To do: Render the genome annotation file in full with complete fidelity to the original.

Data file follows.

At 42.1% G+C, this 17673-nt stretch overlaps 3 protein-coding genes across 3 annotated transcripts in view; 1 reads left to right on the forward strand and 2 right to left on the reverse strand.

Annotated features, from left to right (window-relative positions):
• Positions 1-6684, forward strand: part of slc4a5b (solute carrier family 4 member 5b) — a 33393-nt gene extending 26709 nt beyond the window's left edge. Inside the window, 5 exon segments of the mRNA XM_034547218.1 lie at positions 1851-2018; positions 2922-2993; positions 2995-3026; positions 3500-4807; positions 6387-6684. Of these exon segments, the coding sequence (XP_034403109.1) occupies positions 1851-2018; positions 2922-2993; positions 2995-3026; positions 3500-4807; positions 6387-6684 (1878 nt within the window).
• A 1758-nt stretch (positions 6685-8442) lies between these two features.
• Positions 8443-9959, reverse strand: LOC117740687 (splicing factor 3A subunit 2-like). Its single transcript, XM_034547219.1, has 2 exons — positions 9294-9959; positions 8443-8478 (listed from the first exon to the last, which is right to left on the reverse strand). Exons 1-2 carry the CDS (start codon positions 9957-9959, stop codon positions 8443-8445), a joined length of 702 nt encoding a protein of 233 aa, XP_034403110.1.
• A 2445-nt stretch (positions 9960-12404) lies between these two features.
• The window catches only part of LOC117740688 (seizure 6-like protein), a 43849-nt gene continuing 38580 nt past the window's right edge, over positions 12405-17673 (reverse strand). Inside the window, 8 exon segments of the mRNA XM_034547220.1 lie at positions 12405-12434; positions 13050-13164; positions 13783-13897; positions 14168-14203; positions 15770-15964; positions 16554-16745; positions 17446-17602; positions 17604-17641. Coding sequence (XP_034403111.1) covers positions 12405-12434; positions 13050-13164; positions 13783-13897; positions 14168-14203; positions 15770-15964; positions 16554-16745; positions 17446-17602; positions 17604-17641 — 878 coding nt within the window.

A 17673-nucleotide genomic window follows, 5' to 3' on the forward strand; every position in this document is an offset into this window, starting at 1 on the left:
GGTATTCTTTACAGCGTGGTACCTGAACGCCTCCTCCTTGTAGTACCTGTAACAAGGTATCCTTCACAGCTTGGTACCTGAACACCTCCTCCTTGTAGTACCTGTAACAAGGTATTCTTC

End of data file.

At 42.1% G+C, this 17673-nt stretch overlaps 3 protein-coding genes across 3 annotated transcripts in view; 1 reads left to right on the forward strand and 2 right to left on the reverse strand.

Annotated features, from left to right (window-relative positions):
• Positions 1-6684, forward strand: part of slc4a5b (solute carrier family 4 member 5b) — a 33393-nt gene extending 26709 nt beyond the window's left edge. Inside the window, 5 exon segments of the mRNA XM_034547218.1 lie at positions 1851-2018; positions 2922-2993; positions 2995-3026; positions 3500-4807; positions 6387-6684. Of these exon segments, the coding sequence (XP_034403109.1) occupies positions 1851-2018; positions 2922-2993; positions 2995-3026; positions 3500-4807; positions 6387-6684 (1878 nt within the window).
• A 1758-nt stretch (positions 6685-8442) lies between these two features.
• Positions 8443-9959, reverse strand: LOC117740687 (splicing factor 3A subunit 2-like). Its single transcript, XM_034547219.1, has 2 exons — positions 9294-9959; positions 8443-8478 (listed from the first exon to the last, which is right to left on the reverse strand). Exons 1-2 carry the CDS (start codon positions 9957-9959, stop codon positions 8443-8445), a joined length of 702 nt encoding a protein of 233 aa, XP_034403110.1.
• A 2445-nt stretch (positions 9960-12404) lies between these two features.
• The window catches only part of LOC117740688 (seizure 6-like protein), a 43849-nt gene continuing 38580 nt past the window's right edge, over positions 12405-17673 (reverse strand). Inside the window, 8 exon segments of the mRNA XM_034547220.1 lie at positions 12405-12434; positions 13050-13164; positions 13783-13897; positions 14168-14203; positions 15770-15964; positions 16554-16745; positions 17446-17602; positions 17604-17641. Coding sequence (XP_034403111.1) covers positions 12405-12434; positions 13050-13164; positions 13783-13897; positions 14168-14203; positions 15770-15964; positions 16554-16745; positions 17446-17602; positions 17604-17641 — 878 coding nt within the window.

A 17673-nucleotide genomic window follows, 5' to 3' on the forward strand; every position in this document is an offset into this window, starting at 1 on the left:
GGTATTCTTTACAGCGTGGTACCTGAACGCCTCCTCCTTGTAGTACCTGTAACAAGGTATCCTTCACAGCTTGGTACCTGAACACCTCCTCCTTGTAGTACCTGTAACAAGGTATTCTTC